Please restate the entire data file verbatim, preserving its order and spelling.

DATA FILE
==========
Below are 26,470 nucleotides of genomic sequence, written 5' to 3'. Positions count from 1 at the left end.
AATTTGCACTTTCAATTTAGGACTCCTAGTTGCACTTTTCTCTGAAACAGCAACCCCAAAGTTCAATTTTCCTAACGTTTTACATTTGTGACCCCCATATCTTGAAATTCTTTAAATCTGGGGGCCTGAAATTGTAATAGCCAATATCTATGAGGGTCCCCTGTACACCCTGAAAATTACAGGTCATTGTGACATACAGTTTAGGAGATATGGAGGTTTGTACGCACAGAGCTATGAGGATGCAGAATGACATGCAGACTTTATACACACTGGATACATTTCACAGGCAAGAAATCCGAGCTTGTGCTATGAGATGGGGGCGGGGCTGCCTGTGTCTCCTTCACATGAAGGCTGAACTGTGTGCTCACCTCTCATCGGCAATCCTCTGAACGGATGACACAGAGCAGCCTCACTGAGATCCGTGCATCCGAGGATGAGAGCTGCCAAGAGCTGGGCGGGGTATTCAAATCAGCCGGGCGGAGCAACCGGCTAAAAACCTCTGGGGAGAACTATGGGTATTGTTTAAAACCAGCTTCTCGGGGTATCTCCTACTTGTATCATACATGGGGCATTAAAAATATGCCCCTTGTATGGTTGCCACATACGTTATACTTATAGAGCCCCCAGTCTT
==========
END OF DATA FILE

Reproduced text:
Below are 26,470 nucleotides of genomic sequence, written 5' to 3'. Positions count from 1 at the left end.
AATTTGCACTTTCAATTTAGGACTCCTAGTTGCACTTTTCTCTGAAACAGCAACCCCAAAGTTCAATTTTCCTAACGTTTTACATTTGTGACCCCCATATCTTGAAATTCTTTAAATCTGGGGGCCTGAAATTGTAATAGCCAATATCTATGAGGGTCCCCTGTACACCCTGAAAATTACAGGTCATTGTGACATACAGTTTAGGAGATATGGAGGTTTGTACGCACAGAGCTATGAGGATGCAGAATGACATGCAGACTTTATACACACTGGATACATTTCACAGGCAAGAAATCCGAGCTTGTGCTATGAGATGGGGGCGGGGCTGCCTGTGTCTCCTTCACATGAAGGCTGAACTGTGTGCTCACCTCTCATCGGCAATCCTCTGAACGGATGACACAGAGCAGCCTCACTGAGATCCGTGCATCCGAGGATGAGAGCTGCCAAGAGCTGGGCGGGGTATTCAAATCAGCCGGGCGGAGCAACCGGCTAAAAACCTCTGGGGAGAACTATGGGTATTGTTTAAAACCAGCTTCTCGGGGTATCTCCTACTTGTATCATACATGGGGCATTAAAAATATGCCCCTTGTATGGTTGCCACATACGTTATACTTATAGAGCCCCCAGTCTT